Highlands & Islands

Officials recommend closures of four schools on Skye

Struan Primary school Image copyright Richard Dorrell/Geograph
Image caption Struan Primary School is one of the schools facing closure

Education officials have recommended that councillors push ahead with plans to close four primary schools on Skye and replace them with one new building.

Highland Council has proposed shutting Edinbane, Dunvegan, Knockbreck and Struan primaries.

A new school would be built at Dunvegan which officials said would offer pupils more opportunities.

Public consultation on the plans suggested strong support for the small schools to remain open.

Councillors will be asked to support the closures at a meeting on 14 January.

Education officials have said that bringing together the children in a new school would give them more chances to mix with other pupils of a similar age and ability.

The larger school would also help with the development of Gaelic-medium education.

The officials said that for some children getting to school would involve a 40-mile (64km) journey, but added that this was not unique in a Highland context.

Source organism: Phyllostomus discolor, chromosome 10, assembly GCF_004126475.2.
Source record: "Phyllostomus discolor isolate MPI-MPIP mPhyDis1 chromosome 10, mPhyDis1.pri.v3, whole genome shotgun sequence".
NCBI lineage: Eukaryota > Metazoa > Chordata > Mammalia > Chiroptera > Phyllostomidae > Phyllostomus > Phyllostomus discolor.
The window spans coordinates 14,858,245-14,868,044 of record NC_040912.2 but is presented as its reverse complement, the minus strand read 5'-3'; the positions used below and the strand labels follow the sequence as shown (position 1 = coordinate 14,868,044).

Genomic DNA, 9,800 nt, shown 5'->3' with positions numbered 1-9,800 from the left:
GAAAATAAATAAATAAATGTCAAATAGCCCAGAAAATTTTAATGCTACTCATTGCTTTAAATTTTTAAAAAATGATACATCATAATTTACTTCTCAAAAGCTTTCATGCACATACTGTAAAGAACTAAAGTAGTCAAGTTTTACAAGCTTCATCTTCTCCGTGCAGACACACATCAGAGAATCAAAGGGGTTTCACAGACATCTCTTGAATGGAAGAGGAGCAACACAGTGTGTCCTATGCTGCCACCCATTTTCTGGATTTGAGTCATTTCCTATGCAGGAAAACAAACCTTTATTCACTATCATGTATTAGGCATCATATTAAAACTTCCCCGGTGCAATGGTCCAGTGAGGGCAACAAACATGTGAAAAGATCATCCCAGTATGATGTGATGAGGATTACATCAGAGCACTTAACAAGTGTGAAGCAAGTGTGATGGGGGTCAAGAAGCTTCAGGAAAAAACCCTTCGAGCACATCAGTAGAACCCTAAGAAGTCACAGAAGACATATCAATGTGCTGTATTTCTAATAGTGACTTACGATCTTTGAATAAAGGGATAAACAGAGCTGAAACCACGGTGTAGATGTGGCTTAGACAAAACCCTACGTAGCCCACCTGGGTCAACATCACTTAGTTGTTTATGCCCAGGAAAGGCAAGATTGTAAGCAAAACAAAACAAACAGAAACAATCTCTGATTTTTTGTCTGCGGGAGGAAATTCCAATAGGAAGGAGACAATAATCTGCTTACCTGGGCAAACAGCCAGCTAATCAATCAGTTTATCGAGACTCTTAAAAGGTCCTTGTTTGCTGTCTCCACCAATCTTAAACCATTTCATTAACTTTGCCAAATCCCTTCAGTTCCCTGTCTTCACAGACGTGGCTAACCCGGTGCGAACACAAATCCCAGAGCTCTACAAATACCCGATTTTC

'Important safeguards'

The public consultation on the proposals was criticised earlier this year.

SNP MSP Dave Thompson and parents raised concerns about whether the council was following new legislation.

Highland Council said at the time it was aware of the concerns and would respond to parents in due course.

New rules on school closures came into force across Scotland in August to provide "important safeguards" for rural communities.

Local authorities are required to carry out more rigorous consultation, especially before shutting rural schools

Evidence for proposed closures must be provided, and consultations should include clear, accurate information including financial costs.

The changes are part of the Children and Young People Act, passed in February.

The act also gives communities the right to challenge any inaccuracies in proposals.

If closure plans are rejected, the school concerned cannot be considered for closure for five years.

The Scottish government has provided councils with guidance about the changes.

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